A regulation proposed by the Financial Industry Regulatory Authority could expand suitability mandates so broadly that they would cover all investment product recommendations.
The National Association of Fixed Annuities, Milwaukee, has voiced that concern in a member alert.
NAFA fears the proposed regulation could apply to any service or strategy used in connection with a firm’s business, regardless of whether the service or strategy involves securities.
FINRA says the proposal, Regulatory Notice 09-25, Proposed Consolidated FINRA Rules Governing Suitability and Know-Your-Customer Obligations, is part of efforts to develop a new consolidated FINRA rulebook.
The proposal comment period ends June 29.
NAFA sees the proposal as “a clear attempt to take control – read collect fees – on all product recommendations,” including recommendations involving life insurance, long term care insurance, health insurance, property-casualty insurance, savings accounts and fixed annuities, NAFA officials say.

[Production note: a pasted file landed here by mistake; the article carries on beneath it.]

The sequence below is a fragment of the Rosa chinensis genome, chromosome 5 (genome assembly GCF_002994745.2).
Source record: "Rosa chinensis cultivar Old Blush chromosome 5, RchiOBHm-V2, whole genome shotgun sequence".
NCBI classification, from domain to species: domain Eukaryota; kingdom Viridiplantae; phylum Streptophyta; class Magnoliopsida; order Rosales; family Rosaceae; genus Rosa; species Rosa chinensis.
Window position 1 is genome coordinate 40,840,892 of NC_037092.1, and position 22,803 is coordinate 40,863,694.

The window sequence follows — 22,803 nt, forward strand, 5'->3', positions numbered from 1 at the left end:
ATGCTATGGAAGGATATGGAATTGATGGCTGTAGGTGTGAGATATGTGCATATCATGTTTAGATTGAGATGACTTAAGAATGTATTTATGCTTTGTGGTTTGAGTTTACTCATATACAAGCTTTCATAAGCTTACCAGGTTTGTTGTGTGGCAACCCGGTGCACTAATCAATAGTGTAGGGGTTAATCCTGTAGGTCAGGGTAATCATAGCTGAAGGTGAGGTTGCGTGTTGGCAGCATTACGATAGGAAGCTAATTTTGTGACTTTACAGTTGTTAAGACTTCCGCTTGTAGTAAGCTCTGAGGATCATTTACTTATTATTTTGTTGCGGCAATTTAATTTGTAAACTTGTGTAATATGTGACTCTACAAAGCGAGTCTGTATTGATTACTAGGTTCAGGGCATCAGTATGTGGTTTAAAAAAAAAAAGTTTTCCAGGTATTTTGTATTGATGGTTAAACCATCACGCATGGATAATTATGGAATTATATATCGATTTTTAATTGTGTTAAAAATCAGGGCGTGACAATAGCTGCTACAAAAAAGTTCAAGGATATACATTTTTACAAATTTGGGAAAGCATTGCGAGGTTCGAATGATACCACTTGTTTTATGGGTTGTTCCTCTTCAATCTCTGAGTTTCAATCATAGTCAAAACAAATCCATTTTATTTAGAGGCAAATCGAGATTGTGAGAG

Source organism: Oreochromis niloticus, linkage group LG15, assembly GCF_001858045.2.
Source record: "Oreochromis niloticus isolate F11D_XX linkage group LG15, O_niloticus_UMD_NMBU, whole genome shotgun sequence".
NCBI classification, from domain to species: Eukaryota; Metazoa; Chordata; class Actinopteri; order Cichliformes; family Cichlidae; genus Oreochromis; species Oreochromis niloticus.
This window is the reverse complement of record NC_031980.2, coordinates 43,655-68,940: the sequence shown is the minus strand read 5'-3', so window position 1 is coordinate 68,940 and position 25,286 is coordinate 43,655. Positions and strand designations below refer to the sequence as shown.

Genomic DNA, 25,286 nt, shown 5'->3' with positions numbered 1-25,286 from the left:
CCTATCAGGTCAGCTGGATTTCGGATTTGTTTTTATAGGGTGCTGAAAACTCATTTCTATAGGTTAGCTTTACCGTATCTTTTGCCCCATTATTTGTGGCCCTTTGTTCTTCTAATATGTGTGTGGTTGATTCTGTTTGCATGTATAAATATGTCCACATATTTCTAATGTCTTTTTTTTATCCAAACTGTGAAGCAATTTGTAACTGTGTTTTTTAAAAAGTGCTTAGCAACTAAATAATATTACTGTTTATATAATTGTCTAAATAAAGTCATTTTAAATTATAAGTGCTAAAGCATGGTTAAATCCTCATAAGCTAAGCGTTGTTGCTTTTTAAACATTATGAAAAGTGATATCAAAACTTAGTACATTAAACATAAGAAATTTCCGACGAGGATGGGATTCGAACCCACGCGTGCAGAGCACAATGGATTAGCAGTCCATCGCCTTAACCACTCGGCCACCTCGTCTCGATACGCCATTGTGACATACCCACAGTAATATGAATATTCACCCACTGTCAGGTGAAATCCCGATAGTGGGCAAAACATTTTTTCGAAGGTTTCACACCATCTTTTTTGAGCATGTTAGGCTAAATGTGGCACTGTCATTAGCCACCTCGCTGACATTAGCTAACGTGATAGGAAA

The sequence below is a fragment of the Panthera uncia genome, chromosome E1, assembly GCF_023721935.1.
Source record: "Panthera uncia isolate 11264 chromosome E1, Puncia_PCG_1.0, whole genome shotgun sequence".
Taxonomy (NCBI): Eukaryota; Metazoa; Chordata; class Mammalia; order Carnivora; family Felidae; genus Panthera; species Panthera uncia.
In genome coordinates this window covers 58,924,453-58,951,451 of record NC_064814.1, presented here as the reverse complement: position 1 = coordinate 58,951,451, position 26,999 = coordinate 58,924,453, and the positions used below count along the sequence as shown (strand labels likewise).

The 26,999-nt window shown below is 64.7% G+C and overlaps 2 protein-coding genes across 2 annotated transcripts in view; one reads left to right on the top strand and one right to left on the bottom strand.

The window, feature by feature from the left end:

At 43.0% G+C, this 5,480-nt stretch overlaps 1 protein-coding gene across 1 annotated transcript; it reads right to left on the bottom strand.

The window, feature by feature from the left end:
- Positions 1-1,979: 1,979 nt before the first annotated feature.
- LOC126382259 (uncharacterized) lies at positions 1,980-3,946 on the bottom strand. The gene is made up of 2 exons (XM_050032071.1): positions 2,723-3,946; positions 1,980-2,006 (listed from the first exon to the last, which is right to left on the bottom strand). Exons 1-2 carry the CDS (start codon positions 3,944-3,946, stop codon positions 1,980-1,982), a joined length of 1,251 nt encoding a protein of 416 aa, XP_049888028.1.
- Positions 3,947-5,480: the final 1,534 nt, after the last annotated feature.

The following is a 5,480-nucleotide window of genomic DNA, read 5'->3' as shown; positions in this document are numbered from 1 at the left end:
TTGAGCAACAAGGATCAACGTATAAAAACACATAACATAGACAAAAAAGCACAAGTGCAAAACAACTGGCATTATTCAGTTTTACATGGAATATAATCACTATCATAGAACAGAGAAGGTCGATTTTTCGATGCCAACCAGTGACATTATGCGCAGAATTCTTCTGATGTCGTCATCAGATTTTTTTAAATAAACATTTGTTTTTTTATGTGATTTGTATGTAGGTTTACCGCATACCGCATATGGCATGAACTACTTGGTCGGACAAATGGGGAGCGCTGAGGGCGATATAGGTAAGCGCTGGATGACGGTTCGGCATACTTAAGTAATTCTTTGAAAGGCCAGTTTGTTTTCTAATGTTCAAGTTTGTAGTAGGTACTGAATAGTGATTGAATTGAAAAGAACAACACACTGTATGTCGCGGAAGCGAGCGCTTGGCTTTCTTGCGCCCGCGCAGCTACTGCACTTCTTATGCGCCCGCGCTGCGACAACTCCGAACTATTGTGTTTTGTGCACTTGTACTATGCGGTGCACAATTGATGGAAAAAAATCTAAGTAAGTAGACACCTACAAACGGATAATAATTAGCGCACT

“And, it isn’t just product recommendations,” NAFA officials say, noting the proposed regulation also would apply to service and strategies.
“So a suggestion of, say, where to bank, conceivably might require suitability review,” NAFA officials warn.
NAFA officials say they are concerned that the proposed regulation “is just the first step in an obvious strategy to control all activities at the broker dealer level.”
“FINRA appears to be oblivious to the real problems of asking a broker-dealer to ensure suitability of a long term care product,” NAFA officials write. “Will they ensure general product knowledge through additional training requirements? Will they ensure specific product knowledge through annual certification testing? or will they require licensing (life, LTC, health etc.)?”
Coordination of FINRA rules with the requirements of state insurance and securities regulators also could be a problem, NAFA officials write.
“Dual regulation, especially when the second is one gained by stealth without legitimate authorization, is a recipe for confusion and expense that will ultimately lead to harmful consequences for the consumer,” NAFA officials contend.